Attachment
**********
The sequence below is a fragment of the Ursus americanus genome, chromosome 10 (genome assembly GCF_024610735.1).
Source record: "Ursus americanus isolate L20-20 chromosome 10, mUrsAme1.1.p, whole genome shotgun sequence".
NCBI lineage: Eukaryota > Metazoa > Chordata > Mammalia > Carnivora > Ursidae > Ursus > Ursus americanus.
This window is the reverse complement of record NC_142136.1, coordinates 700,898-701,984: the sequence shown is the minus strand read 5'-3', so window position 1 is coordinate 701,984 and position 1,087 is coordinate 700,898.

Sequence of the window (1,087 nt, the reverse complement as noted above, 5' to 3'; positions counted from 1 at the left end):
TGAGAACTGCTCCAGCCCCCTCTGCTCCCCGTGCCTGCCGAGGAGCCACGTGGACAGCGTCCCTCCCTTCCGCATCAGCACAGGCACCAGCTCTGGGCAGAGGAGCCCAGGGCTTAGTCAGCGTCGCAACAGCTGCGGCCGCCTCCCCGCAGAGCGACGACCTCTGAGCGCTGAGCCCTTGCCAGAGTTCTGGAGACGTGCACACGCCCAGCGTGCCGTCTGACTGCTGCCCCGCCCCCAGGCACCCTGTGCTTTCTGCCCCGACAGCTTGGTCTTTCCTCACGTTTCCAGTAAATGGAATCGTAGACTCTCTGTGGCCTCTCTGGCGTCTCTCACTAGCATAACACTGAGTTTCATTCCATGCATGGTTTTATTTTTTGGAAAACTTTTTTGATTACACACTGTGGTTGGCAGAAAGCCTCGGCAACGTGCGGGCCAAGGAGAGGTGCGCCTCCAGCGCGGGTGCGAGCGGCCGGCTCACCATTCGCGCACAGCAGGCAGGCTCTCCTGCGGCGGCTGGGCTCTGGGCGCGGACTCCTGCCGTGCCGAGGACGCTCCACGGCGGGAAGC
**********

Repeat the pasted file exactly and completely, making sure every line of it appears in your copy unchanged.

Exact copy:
The sequence below is a fragment of the Ursus americanus genome, chromosome 10 (genome assembly GCF_024610735.1).
Source record: "Ursus americanus isolate L20-20 chromosome 10, mUrsAme1.1.p, whole genome shotgun sequence".
NCBI lineage: Eukaryota > Metazoa > Chordata > Mammalia > Carnivora > Ursidae > Ursus > Ursus americanus.
This window is the reverse complement of record NC_142136.1, coordinates 700,898-701,984: the sequence shown is the minus strand read 5'-3', so window position 1 is coordinate 701,984 and position 1,087 is coordinate 700,898.

Sequence of the window (1,087 nt, the reverse complement as noted above, 5' to 3'; positions counted from 1 at the left end):
TGAGAACTGCTCCAGCCCCCTCTGCTCCCCGTGCCTGCCGAGGAGCCACGTGGACAGCGTCCCTCCCTTCCGCATCAGCACAGGCACCAGCTCTGGGCAGAGGAGCCCAGGGCTTAGTCAGCGTCGCAACAGCTGCGGCCGCCTCCCCGCAGAGCGACGACCTCTGAGCGCTGAGCCCTTGCCAGAGTTCTGGAGACGTGCACACGCCCAGCGTGCCGTCTGACTGCTGCCCCGCCCCCAGGCACCCTGTGCTTTCTGCCCCGACAGCTTGGTCTTTCCTCACGTTTCCAGTAAATGGAATCGTAGACTCTCTGTGGCCTCTCTGGCGTCTCTCACTAGCATAACACTGAGTTTCATTCCATGCATGGTTTTATTTTTTGGAAAACTTTTTTGATTACACACTGTGGTTGGCAGAAAGCCTCGGCAACGTGCGGGCCAAGGAGAGGTGCGCCTCCAGCGCGGGTGCGAGCGGCCGGCTCACCATTCGCGCACAGCAGGCAGGCTCTCCTGCGGCGGCTGGGCTCTGGGCGCGGACTCCTGCCGTGCCGAGGACGCTCCACGGCGGGAAGC